Kathleen Weaver, assistant dean of the College of Arts and Sciences, presented “New Ideas in Science Education” for Monday’s faculty lecture.
During the presentation, Weaver spoke about teaching students differently and presented her new Research Methods e-book — ideas that came to her while on sabbatical.
She spoke about Bloom’s Taxonomy, which was created around the 1960s as a way to promote advanced ways of thinking. Bloom’s Taxonomy has six levels of learning, where knowledge is the lowest. That means students can remember information and repeat it back.
The other five levels are comprehension, application, analysis, synthesis and evaluation.
Weaver argues that professors are not moving past the level of knowledge, and it is the reason why students do not apply, analyze, synthesize or evaluate information – they simply retain it.
“If we want our students to think at a higher level, we have to assess them at a higher level,” Weaver said.
Her e-book has a series of exercises to promote higher levels of learning it and is beginning to apply it in the classroom.
“I am not teaching beyond students. I am teaching for them,” Weaver said.
Her proposed way of teaching includes an emphasis on interactive activities such as class team projects.
“It’s really interesting to learn about what she has been doing in the classroom. We’ve done a lot more and that has really helped us learn,” Andra North, a senior philosophy major who is taking her course, said.
Audience members questioned her ideas by asking why she thought teaching methods used during the last 50 years were no longer working.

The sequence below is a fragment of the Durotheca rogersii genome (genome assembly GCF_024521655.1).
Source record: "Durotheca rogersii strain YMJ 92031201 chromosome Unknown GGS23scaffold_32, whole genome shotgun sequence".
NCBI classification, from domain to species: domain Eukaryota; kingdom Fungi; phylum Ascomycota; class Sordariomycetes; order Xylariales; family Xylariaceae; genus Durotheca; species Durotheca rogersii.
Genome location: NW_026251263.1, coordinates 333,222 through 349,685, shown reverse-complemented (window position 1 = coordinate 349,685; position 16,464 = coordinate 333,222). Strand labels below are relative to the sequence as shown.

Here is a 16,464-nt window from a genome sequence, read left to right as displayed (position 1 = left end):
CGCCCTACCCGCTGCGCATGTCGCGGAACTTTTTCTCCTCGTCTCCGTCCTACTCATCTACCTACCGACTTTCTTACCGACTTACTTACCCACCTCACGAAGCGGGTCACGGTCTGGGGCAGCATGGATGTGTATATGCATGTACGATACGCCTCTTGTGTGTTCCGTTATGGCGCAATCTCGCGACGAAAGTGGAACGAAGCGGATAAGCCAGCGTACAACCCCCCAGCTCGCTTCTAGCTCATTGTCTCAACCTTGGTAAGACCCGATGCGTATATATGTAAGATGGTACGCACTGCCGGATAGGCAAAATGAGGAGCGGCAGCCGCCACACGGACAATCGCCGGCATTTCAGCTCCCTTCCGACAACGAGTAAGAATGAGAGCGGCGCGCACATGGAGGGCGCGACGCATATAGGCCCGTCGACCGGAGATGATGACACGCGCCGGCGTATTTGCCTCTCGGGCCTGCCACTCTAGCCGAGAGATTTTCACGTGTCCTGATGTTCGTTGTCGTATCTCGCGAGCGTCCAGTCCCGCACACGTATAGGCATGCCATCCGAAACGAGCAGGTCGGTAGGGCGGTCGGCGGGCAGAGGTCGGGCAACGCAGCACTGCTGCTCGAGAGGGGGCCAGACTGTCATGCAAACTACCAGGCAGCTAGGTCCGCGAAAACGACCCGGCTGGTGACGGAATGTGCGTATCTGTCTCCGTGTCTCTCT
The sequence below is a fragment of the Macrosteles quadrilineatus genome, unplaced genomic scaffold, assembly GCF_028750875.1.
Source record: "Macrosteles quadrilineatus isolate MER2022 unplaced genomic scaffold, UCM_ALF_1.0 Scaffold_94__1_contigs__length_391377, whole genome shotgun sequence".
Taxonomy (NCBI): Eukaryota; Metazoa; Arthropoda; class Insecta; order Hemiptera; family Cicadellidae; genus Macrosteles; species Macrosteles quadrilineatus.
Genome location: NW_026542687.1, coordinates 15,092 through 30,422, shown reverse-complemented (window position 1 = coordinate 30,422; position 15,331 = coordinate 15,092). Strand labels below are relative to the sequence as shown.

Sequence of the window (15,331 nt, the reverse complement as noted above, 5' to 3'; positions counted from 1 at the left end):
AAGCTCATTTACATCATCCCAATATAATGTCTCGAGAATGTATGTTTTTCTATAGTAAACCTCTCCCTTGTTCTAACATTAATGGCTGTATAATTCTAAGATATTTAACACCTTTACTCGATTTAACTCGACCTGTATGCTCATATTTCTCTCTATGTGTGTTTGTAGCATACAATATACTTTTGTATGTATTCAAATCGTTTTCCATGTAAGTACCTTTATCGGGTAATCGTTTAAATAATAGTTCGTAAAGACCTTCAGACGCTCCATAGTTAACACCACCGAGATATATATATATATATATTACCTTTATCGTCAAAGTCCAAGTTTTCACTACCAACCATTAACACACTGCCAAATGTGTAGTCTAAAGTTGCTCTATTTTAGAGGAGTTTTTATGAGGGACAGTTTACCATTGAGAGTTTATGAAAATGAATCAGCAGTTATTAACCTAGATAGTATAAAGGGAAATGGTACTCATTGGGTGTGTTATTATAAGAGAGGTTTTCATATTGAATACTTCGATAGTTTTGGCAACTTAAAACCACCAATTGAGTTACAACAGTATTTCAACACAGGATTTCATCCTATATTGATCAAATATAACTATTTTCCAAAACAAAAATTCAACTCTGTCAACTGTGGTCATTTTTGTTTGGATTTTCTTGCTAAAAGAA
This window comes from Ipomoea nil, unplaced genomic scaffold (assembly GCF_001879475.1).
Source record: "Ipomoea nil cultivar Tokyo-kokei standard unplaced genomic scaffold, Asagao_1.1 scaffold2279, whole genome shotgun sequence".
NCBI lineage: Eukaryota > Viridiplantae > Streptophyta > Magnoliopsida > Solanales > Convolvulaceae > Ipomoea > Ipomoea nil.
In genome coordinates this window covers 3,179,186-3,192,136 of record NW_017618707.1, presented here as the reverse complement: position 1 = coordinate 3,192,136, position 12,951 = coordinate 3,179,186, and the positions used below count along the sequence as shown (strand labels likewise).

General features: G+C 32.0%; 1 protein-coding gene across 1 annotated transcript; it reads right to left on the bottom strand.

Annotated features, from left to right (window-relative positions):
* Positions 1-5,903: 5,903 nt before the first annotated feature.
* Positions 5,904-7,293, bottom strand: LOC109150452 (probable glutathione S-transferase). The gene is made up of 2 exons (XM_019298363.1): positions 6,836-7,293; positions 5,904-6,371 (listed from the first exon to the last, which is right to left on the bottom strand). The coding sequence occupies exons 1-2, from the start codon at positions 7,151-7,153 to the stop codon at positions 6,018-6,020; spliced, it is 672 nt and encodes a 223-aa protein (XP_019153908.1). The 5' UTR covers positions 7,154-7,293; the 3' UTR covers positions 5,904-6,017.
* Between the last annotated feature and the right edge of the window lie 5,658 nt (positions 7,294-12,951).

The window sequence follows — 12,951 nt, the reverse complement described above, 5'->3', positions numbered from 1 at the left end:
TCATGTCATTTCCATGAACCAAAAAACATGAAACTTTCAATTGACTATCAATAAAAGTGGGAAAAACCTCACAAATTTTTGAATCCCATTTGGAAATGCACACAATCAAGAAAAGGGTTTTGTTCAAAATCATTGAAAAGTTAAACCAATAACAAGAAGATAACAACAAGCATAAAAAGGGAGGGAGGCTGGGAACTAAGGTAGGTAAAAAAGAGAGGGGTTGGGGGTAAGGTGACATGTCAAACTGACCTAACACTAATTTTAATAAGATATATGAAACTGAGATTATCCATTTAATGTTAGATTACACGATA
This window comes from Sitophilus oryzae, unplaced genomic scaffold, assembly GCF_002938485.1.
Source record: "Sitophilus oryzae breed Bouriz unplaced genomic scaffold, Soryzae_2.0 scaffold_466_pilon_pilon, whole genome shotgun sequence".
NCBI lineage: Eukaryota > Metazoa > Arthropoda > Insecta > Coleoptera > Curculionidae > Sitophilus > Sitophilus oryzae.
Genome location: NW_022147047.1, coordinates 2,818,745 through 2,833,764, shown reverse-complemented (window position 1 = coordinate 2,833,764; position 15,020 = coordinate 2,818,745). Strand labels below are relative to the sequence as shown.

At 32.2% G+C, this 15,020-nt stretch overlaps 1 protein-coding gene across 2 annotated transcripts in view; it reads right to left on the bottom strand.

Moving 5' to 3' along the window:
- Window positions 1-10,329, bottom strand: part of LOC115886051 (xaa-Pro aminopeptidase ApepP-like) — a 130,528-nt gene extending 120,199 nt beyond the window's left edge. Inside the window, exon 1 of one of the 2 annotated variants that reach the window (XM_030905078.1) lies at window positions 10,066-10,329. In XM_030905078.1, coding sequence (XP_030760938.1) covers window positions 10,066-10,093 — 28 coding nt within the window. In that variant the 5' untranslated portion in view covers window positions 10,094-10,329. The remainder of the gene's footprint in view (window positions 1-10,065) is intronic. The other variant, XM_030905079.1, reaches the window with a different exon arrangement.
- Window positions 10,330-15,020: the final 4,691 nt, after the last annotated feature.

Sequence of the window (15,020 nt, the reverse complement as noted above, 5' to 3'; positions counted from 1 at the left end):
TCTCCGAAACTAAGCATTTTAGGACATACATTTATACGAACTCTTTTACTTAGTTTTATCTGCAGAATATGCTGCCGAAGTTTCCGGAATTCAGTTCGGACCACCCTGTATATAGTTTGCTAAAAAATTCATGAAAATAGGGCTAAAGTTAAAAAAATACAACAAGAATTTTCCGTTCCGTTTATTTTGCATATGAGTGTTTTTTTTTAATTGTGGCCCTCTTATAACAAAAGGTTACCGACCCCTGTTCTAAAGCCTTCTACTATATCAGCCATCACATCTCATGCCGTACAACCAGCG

“It’s not that I think everything done during the past 50 years is wrong. It’s just that our focus is changing,” Weaver said.
She said the focus in higher education is shifting more on research than it is on teaching. Internationally, the United States ranks No. 18 in ability to think critically for science.
Other audience members stepped in to voice opinions.
“I think part of the issue is the diversity of the people we are trying to reach,” Christine Broussard, professor of biology, said. “Maybe 50 years ago lecturing worked, but now we have diversity,” Broussard said. “It’s been shown that leads to greater gains. If we have people of the same group, you’re not going to have that different perspective whereas if you include everyone, you will.”
Weaver has seen grade improvements, and said it is because she has challenged her students differently. She hopes professors adapt her new ideas so students can reach the top level of Bloom’s Taxonomy.
Alejandra Aguilar can be reached at firstname.lastname@example.org.